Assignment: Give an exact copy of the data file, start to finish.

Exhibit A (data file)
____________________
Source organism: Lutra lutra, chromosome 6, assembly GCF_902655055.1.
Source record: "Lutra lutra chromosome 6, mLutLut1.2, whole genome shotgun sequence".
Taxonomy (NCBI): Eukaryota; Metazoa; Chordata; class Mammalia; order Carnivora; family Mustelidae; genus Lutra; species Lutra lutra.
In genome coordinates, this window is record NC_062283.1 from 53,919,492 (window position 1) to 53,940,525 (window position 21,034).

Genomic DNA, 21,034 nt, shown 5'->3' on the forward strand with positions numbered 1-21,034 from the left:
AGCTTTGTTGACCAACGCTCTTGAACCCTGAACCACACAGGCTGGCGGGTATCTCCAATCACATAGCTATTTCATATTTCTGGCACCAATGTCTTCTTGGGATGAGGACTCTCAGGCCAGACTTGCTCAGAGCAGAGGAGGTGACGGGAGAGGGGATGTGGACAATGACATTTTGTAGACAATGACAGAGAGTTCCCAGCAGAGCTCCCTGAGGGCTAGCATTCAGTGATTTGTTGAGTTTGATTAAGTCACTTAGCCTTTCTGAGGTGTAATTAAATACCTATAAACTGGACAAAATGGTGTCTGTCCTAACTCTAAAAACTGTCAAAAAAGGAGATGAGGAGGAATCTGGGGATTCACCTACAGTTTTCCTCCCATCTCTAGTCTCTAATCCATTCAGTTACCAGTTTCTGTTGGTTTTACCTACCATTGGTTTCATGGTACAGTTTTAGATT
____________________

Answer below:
Source organism: Lutra lutra, chromosome 6, assembly GCF_902655055.1.
Source record: "Lutra lutra chromosome 6, mLutLut1.2, whole genome shotgun sequence".
Taxonomy (NCBI): Eukaryota; Metazoa; Chordata; class Mammalia; order Carnivora; family Mustelidae; genus Lutra; species Lutra lutra.
In genome coordinates, this window is record NC_062283.1 from 53,919,492 (window position 1) to 53,940,525 (window position 21,034).

Genomic DNA, 21,034 nt, shown 5'->3' on the forward strand with positions numbered 1-21,034 from the left:
AGCTTTGTTGACCAACGCTCTTGAACCCTGAACCACACAGGCTGGCGGGTATCTCCAATCACATAGCTATTTCATATTTCTGGCACCAATGTCTTCTTGGGATGAGGACTCTCAGGCCAGACTTGCTCAGAGCAGAGGAGGTGACGGGAGAGGGGATGTGGACAATGACATTTTGTAGACAATGACAGAGAGTTCCCAGCAGAGCTCCCTGAGGGCTAGCATTCAGTGATTTGTTGAGTTTGATTAAGTCACTTAGCCTTTCTGAGGTGTAATTAAATACCTATAAACTGGACAAAATGGTGTCTGTCCTAACTCTAAAAACTGTCAAAAAAGGAGATGAGGAGGAATCTGGGGATTCACCTACAGTTTTCCTCCCATCTCTAGTCTCTAATCCATTCAGTTACCAGTTTCTGTTGGTTTTACCTACCATTGGTTTCATGGTACAGTTTTAGATT